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Despite Loop activity plunge during Omicron, January CLA report shows slow recovery

The Dearborn two-way protected bike lane covered in road salt last month. Photo: John Greenfield

Since early in the COVID-19 pandemic, the Chicago Loop Alliance has been publishing monthly reports that track physical and economic activity downtown, including pedestrian counts, CTA and Metra ridership, parking volumes, and occupancy of hotels and office buildings. Now, with over 20 months of data, the jagged lines on the CLA report have become a fair indicator of the collective mood during a public health crisis that has dragged on longer than anyone expected. The theme of the January 2022 report mirrors conversations I’ve had over the last six weeks, along the lines of, “Omicron is really disheartening but, hey, we’re better off than we were this time last winter.”

From the start of the COVID crisis in March 2020, most of the lines on the CLA recovery report rise gradually and steadily, with a bump in the summer of 2021, when Covid infection rates were low and vaccines widely available. A blue, vertical line on the chart running through the lowest point of Covid infections marks when the city entered Phase 5 of recovery and activity in the Loop took a notable uptick. 

Image: Chicago Loop Alliance
Trends for various Loop metrics compared to the usual levels. See full graph of parking reservations (pink line) below. Image: CLA
Image: Chicago Loop Alliance

One outlier – and the theme of these posts for the last year – is the alarmingly high volume of parking reservations on surface streets and lots. Throughout the pandemic, many Chicagoans avoided trains and buses (even though studies have found the risk of COVID spread on transit is relatively low), causing the volume of parking downtown to be significantly higher than all other indicators. Parking quite literally shot off the chart in the summer, reaching a peak of 156 percent of a “typical” pre-pandemic year last September. It finally fell below 100 percent of the 2019 baseline ("Typical Year") in December, although that was likely tied to the same sharp decline in office occupancy, when the highly infectious Omicron variant caused a massive spike in cases, delayed and/or reversed return-to-office plans, and smacked what had been an encouraging improvement on almost all metrics down a good 20 percentage points.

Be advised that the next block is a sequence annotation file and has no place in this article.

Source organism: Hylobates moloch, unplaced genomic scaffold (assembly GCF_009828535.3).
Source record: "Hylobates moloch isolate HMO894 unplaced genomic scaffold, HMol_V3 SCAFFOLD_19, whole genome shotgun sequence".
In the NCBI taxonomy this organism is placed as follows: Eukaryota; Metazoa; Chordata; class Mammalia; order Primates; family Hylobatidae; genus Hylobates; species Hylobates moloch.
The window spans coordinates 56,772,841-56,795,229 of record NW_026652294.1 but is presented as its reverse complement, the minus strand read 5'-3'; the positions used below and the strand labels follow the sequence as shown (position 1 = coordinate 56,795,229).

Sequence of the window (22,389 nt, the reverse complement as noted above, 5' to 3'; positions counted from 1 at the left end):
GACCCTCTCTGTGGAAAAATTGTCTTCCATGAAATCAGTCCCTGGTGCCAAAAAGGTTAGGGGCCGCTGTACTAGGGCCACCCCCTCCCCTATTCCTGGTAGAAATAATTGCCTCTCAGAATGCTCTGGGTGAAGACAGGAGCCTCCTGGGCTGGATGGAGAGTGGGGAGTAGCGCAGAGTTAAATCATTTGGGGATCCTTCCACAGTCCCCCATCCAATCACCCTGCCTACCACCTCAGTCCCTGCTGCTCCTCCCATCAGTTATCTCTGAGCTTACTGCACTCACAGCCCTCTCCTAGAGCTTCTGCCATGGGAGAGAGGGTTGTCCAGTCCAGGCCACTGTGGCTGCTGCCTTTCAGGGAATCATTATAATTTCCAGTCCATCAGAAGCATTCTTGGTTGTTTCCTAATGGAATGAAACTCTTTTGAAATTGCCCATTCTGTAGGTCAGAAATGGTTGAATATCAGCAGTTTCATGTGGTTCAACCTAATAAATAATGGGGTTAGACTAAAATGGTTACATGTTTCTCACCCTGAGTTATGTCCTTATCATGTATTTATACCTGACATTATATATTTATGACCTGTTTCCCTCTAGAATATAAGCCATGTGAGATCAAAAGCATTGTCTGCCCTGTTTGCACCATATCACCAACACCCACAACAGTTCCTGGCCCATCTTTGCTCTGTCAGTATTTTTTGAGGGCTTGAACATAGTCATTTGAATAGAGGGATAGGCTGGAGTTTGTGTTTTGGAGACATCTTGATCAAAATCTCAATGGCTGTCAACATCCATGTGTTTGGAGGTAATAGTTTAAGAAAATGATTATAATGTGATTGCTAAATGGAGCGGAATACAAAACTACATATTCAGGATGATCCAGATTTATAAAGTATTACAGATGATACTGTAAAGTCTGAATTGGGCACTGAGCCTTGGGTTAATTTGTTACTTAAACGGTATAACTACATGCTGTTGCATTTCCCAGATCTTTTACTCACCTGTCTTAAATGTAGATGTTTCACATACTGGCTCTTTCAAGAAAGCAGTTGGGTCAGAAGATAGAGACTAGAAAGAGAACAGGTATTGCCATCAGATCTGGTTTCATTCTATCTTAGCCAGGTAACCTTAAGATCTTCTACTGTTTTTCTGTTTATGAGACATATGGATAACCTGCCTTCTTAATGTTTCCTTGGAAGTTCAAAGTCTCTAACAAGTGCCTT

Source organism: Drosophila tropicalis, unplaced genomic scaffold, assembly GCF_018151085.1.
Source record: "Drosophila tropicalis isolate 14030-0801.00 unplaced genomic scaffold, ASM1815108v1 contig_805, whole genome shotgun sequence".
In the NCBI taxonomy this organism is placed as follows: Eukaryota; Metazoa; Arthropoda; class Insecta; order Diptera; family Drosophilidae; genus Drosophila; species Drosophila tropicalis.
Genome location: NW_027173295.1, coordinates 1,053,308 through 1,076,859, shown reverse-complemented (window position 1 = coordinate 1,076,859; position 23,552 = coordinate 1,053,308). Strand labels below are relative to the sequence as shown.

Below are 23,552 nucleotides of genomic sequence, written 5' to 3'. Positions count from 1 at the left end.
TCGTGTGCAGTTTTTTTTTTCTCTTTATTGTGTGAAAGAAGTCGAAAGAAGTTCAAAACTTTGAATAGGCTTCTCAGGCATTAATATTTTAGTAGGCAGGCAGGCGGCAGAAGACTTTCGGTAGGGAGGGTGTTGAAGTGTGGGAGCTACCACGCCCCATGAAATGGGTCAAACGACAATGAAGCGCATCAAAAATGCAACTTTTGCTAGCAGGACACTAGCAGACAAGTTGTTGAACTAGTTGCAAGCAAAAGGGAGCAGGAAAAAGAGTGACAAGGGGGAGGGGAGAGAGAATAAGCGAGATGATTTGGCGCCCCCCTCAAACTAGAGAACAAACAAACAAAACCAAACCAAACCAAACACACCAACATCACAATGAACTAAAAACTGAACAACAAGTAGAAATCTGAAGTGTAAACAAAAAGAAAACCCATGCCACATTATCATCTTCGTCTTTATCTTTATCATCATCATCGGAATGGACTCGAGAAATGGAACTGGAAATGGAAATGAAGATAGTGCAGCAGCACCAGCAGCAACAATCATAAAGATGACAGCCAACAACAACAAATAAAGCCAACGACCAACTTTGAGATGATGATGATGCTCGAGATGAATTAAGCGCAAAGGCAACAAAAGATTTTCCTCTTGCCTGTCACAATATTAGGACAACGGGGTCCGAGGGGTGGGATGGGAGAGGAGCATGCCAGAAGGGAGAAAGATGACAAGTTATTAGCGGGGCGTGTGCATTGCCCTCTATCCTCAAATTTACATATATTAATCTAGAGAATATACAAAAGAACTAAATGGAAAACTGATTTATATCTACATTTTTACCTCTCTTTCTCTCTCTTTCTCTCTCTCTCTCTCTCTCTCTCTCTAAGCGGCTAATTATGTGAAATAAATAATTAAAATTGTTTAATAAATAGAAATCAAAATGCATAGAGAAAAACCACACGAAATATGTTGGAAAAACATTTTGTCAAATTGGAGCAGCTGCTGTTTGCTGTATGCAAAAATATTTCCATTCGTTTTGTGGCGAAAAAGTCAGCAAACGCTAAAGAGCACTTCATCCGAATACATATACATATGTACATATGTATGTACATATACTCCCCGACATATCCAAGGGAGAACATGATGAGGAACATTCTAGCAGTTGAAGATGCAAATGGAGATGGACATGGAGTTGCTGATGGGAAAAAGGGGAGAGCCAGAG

Thankfully parking reservations dropped below normal levels in December. Image: CLA
Parking reservations have stayed slightly below normal levels since December. Image: CLA
Thankfully parking reservations dropped below normal levels in December. Image: CLA

The numbers bounced back quickly as Omicron subsided. However, a record high pedestrian count at the end of January – 93 percent of the benchmark – is due to the polar vortex that took place the same week in 2019 when temperatures dipped to -14F, making the black dotted “typical year” line in January anything but typical. CTA ridership similarly rebounded, up to 59 percent of 2019 numbers, also no doubt inflated by the extreme cold the same week of the comparison year.

Foot traffic has continued to increase. Image: CLA
Foot traffic has continued to increase. Image: CLA
Foot traffic has continued to increase. Image: CLA

But still, 2019 was the standard for last January’s CLA report too, when the pedestrian count and CTA ridership were around 30 percent of the benchmark. To adjust for the weather anomaly, the current CLA report provides an average pedestrian rate last month of 62 percent—nearly double that of January 2021. CTA fared less well, with an average rate of 44 percent in January, 17 points higher than the previous year. 

CTA ridership recovery has been slower. Image: CLA
CTA ridership recovery has been slower. Image: CLA
CTA ridership recovery has been slower. Image: CLA

It's good to see improvement, even incremental improvement, but as COVID restrictions ease it is crucial that transit agencies, employers and the city make public transportation the safest, most convenient, and most affordable option for travel downtown.

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